Laney: Just to add to that, picking which metrics to focus on is very important, and that’s something we tackled early on.

We have the traditional metrics, same as everyone else, on revenue, churn, new customers that have been acquired, etc. But as we look at our product, a conversational interface that schedules meetings via email, there’s not GA page views to look at for that. So we had to figure out what are the metrics by which we can compare one conversation in our product with another.

What makes one conversation better than another? And that’s a really hard question to get out of. It’s something we are constantly talking about and looking at — is this the right thing to be looking at? Because it’s easy if you focus on one metric. And if you do that, you can sometimes miss the long-term vision. So you have to make sure that the metrics you’re looking at are the right metrics.

Tom: Now, at X.ai, your team has focused on the amount of time it takes to schedule a meeting, is that right?

Laney: So there’s a handful of things that we look at. If I want to set up a meeting with you it might take us a few days to set that up. Maybe when I e-mail you, you’re in a meeting and it takes you a few hours to respond. Then I’m at a meeting. We all know that.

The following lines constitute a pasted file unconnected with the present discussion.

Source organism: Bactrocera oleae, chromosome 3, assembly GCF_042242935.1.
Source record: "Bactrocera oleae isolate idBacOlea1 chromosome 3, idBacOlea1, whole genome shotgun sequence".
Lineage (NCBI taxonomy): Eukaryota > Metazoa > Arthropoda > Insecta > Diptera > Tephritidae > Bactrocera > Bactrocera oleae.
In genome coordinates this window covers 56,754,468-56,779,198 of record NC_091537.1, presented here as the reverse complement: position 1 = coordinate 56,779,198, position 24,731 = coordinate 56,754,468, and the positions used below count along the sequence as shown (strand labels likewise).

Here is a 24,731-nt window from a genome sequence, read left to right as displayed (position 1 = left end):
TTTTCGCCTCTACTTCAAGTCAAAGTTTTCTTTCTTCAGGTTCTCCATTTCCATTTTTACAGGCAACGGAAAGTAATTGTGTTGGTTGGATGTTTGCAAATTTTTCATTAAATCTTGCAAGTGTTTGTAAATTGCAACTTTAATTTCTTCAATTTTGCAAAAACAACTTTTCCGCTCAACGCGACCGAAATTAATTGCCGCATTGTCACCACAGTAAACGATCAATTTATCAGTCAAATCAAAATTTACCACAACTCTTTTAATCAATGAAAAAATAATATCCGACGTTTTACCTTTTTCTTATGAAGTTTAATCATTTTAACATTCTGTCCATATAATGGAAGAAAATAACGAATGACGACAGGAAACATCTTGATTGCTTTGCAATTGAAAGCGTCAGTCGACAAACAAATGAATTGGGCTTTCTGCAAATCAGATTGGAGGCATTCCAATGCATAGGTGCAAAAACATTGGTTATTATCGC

Whereas with Andrew and Amy, they’re a machine. So when you respond to them they respond back to you. So, what we look at and what we think about is, how many emails back and forth does it take for this? Because we all know that scheduling a meeting can be so painful. 15 e-mails in and you’re like, maybe we won’t meet for coffee after all.

And so, how can we make sure that those conversations are efficient and how can we balance all of the dimensions? So it’s these things that we’ve had to figure out how to measure and what are the different pieces of data or metrics that we can put together to have a view of theproduct. It’s hard to find just one number that does that.


Tom: The next question I have — there are many people in this room that are running a company or want to start a company. What advice do you have for them? For someone who wants to start a startup from just an idea, what would you tell them to avoid?